Research conducted at a Cincinnati children’s hospital reveals a correlation between prenatal tobacco exposure and ADHD, and between higher blood levels of lead and ADHD. Could these two factors be responsible for over half a million cases of attention deficit hyperactivity disorder in the US alone?
Here are the details, straight from the abstract of ‘Exposures to Environmental Toxicants and Attention Deficit Hyperactivity Disorder in US Children‘, published earlier this week in the journal Environmental Health Perspectives.
Note: these results are specifically correlational, meaning that a causal connection has not been established. In other words, although prenatal tobacco smoke and lead are strongly implicated as risk factors for ADHD, this research does not show that either prenatal tobacco smoke or lead exposure definitely do cause ADHD.
Objective: The purpose of this study was to examine the association of exposures to tobacco smoke and environmental lead with attention deficit hyperactivity disorder (ADHD).
Methods: Data was obtained from the National Health and Nutrition Examination Survey 1999-2002. Prenatal and postnatal tobacco exposure was based on parent report; lead exposure was measured using blood lead concentration. ADHD was defined as current stimulant medication use and parent report of ADHD diagnosed by a doctor or health professional.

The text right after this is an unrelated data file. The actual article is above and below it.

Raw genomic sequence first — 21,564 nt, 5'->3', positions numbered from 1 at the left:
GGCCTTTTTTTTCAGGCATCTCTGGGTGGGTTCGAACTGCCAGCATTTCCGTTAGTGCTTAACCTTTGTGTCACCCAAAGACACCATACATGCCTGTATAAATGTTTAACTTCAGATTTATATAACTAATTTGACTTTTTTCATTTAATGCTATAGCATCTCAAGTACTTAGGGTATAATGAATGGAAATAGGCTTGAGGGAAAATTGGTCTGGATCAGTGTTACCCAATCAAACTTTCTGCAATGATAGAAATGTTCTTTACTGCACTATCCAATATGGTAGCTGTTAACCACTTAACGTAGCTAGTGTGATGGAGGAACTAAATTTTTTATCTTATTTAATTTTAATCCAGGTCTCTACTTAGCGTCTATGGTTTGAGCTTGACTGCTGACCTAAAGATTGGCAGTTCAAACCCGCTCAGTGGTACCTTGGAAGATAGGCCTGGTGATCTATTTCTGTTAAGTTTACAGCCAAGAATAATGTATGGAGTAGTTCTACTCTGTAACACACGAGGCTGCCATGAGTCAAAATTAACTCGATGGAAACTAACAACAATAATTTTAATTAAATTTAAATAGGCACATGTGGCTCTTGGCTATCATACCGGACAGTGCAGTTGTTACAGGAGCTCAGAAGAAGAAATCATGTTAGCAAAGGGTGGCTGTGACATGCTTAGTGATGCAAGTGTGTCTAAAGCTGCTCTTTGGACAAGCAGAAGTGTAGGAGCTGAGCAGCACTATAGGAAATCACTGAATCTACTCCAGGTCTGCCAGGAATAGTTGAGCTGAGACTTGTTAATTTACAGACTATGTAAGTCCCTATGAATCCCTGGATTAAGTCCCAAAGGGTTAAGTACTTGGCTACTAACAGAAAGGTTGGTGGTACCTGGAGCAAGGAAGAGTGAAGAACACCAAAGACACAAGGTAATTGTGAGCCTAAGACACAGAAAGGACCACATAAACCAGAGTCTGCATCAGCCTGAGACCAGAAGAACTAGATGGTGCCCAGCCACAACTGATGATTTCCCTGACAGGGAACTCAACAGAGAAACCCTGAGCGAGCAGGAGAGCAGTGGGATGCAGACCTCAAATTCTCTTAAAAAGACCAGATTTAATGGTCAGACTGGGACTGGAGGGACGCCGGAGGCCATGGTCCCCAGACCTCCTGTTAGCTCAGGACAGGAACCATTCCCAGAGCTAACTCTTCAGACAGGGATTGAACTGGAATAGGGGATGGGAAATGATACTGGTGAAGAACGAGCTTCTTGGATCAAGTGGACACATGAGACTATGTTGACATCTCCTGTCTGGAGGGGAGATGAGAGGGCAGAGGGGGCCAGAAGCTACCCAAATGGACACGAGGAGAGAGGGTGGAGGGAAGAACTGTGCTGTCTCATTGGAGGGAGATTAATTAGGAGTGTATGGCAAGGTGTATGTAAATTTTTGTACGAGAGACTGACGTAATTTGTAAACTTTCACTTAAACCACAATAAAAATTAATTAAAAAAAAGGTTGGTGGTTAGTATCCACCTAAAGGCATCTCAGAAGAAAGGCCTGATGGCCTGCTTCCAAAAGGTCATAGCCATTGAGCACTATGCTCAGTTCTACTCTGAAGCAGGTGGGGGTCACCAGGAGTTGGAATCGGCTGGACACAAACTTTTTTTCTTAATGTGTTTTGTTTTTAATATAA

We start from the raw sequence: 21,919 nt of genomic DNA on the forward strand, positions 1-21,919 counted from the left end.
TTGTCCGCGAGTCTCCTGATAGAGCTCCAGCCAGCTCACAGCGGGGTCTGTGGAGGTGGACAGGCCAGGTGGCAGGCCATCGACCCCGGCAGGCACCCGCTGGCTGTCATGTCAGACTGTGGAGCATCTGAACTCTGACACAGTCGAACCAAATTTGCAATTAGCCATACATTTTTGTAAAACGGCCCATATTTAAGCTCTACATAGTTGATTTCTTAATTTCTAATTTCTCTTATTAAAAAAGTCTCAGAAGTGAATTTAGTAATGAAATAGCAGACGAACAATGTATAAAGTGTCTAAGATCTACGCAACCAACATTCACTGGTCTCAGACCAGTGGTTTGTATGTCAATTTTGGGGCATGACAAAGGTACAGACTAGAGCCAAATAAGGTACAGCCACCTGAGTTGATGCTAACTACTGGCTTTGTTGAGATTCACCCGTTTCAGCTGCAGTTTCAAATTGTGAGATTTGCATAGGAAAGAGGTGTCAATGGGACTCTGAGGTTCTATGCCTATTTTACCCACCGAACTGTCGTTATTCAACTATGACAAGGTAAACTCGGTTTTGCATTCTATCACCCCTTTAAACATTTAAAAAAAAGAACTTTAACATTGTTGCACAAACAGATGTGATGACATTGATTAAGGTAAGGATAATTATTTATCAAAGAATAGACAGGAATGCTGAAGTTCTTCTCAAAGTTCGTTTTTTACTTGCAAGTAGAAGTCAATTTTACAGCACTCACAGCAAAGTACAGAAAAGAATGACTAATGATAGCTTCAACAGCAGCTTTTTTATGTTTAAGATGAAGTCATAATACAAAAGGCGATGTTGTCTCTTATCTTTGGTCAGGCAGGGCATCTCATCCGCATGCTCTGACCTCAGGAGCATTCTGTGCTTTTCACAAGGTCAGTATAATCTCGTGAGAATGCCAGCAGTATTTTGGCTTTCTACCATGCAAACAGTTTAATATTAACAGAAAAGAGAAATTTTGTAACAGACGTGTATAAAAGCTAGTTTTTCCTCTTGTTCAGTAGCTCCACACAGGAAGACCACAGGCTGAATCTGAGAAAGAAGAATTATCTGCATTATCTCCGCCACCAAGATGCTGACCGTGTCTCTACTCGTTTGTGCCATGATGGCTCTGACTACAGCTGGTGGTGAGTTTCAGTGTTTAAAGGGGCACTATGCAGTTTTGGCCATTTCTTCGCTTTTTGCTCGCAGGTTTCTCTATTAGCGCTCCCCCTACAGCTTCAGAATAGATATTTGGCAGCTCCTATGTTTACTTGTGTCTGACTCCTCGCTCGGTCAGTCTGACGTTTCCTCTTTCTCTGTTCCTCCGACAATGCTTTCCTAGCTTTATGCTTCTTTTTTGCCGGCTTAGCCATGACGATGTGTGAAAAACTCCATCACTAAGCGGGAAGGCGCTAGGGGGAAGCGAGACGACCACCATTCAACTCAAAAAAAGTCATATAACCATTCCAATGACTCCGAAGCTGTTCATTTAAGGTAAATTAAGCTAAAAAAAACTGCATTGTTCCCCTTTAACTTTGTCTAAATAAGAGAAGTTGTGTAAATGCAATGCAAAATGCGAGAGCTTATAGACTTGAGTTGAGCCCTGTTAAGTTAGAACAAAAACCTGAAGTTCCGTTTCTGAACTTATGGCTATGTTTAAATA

Results: Of 4,704 children age 4 to 15 years, 4.2% were reported to have ADHD and stimulant medication use, equivalent to 1.8 million children in the U.S. In multivariable analysis, prenatal tobacco exposure (Odds Ratio [OR]: 2.5; 95% CI: 1.2, 5.2) and higher blood lead concentration (first vs. fifth quintile, OR: 4.1; 95% CI: 1.2, 14.0) were significantly associated with ADHD. Postnatal tobacco smoke exposure was not associated with ADHD (OR 0.6; 95% CI: 0.3, 1.3; p=0.22). If causally linked, these data suggest that prenatal tobacco exposure accounts for 270,000 excess cases of ADHD and lead exposure accounts for 290,000 excess cases of ADHD in U.S. children.
Conclusions: We conclude that exposure to prenatal tobacco and environmental lead are risk factors for ADHD in U.S. children.
Also of note, the fifth quintile for blood lead concentration began at 2 micrograms per decilitre, while the US government’s ‘acceptable’ blood lead level is currently 10 micrograms per decilitre. Over 300 thousand US children ages 1 to 5 were estimated to have levels exceeding that higher threshold.
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